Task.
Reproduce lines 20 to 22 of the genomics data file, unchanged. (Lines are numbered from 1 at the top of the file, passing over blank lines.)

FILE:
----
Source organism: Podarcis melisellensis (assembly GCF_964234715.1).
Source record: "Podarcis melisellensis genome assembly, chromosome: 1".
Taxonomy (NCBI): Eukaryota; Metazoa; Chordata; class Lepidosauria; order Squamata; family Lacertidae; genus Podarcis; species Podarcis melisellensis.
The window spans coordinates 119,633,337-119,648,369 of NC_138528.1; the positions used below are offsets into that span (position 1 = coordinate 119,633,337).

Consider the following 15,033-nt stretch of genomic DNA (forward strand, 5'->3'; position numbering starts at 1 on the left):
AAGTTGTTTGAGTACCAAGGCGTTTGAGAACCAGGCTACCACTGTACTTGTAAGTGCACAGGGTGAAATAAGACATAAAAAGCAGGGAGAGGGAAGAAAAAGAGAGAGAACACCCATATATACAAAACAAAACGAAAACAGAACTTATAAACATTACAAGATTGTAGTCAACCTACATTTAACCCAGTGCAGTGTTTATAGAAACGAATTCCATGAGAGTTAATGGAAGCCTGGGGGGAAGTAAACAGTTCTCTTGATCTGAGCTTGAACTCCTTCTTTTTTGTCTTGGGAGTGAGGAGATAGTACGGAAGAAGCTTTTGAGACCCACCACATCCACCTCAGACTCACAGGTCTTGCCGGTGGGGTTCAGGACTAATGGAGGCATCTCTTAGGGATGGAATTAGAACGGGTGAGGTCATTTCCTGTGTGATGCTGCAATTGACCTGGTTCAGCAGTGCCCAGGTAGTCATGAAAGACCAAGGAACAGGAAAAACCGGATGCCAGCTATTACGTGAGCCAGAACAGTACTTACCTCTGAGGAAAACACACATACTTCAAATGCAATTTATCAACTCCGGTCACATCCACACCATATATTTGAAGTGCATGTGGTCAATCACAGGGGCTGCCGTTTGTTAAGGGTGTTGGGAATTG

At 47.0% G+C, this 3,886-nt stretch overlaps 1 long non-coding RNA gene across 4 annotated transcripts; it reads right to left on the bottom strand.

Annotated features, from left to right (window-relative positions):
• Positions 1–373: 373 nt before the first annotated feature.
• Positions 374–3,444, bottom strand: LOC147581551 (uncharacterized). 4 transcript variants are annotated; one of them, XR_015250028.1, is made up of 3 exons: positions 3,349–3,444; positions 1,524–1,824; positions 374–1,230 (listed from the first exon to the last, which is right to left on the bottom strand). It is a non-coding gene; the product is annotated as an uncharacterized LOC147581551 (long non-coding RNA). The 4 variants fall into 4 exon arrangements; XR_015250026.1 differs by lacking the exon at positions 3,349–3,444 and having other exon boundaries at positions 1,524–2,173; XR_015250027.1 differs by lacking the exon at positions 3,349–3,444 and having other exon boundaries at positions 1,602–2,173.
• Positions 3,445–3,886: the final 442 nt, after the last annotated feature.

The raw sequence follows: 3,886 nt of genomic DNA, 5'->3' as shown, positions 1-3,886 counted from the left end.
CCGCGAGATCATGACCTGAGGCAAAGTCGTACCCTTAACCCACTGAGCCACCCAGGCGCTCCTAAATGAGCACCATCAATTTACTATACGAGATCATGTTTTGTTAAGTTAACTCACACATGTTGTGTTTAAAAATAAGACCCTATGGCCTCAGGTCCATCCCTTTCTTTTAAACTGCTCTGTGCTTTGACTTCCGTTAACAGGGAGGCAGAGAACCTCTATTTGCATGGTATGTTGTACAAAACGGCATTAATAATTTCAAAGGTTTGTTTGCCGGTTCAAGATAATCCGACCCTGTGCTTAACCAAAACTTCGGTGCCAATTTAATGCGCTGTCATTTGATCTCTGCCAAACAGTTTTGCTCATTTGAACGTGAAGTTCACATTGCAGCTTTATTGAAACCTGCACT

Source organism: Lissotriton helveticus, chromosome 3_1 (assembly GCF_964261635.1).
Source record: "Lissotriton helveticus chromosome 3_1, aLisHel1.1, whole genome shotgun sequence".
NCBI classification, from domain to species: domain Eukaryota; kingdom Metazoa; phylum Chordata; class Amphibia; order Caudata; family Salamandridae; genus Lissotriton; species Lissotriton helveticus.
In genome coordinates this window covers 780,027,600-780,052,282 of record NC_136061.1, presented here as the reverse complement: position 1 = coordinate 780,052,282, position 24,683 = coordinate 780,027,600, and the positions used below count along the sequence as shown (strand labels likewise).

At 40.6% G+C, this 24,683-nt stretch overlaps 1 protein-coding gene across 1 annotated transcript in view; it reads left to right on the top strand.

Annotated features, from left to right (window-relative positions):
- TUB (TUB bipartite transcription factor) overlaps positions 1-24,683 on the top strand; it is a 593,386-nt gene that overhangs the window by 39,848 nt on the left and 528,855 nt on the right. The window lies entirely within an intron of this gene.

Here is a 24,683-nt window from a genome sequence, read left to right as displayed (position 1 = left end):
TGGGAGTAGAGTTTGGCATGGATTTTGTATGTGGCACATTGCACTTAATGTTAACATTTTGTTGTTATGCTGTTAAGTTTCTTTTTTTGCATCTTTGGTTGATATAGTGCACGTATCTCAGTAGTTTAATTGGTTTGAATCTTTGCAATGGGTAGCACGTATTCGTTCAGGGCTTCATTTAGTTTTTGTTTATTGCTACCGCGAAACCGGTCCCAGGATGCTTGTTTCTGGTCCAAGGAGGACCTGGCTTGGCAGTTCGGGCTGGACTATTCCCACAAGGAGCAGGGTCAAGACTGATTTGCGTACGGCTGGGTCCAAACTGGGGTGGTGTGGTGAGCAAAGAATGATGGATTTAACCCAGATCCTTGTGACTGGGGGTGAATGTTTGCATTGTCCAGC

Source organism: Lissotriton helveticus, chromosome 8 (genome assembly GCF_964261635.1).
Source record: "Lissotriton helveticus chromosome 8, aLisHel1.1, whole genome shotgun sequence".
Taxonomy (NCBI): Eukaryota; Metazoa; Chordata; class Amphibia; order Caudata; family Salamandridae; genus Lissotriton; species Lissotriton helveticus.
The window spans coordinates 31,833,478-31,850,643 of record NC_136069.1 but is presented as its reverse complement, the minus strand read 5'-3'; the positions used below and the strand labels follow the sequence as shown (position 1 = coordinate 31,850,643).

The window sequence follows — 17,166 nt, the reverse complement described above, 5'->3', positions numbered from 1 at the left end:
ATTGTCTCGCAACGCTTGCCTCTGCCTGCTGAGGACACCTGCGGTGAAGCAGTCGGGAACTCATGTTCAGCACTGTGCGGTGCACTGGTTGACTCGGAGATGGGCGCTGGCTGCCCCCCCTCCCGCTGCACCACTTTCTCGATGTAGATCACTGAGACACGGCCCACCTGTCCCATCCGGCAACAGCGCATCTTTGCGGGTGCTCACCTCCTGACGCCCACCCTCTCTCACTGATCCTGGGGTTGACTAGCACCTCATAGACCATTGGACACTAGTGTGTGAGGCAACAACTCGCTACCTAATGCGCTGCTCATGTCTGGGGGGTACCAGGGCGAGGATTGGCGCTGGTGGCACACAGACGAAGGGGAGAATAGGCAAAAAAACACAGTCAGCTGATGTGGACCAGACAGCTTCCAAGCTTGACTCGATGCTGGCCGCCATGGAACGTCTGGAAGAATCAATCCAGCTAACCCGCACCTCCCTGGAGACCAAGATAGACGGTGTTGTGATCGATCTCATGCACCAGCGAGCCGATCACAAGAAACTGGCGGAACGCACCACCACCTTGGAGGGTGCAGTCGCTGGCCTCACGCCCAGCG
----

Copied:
- TUB (TUB bipartite transcription factor) overlaps positions 1-24,683 on the top strand; it is a 593,386-nt gene that overhangs the window by 39,848 nt on the left and 528,855 nt on the right. The window lies entirely within an intron of this gene.

Here is a 24,683-nt window from a genome sequence, read left to right as displayed (position 1 = left end):
TGGGAGTAGAGTTTGGCATGGATTTTGTATGTGGCACATTGCACTTAATGTTAACATTTTGTTGTTATGCTGTTAAGTTTCTTTTTTTGCATCTTTGGTTGATATAGTGCACGTATCTCAGTAGTTTAATTGGTTTGAATCTTTGCAATGGGTAGCACGTATTCGTTCAGGGCTTCATTTAGTTTTTGTTTATTGCTACCGCGAAACCGGTCCCAGGATGCTTGTTTCTGGTCCAAGGAGGACCTGGCTTGGCAGTTCGGGCTGGACTATTCCCACAAGGAGCAGGGTCAAGACTGATTTGCGTACGGCTGGGTCCAAACTGGGGTGGTGTGGTGAGCAAAGAATGATGGATTTAACCCAGATCCTTGTGACTGGGGGTGAATGTTTGCATTGTCCAGC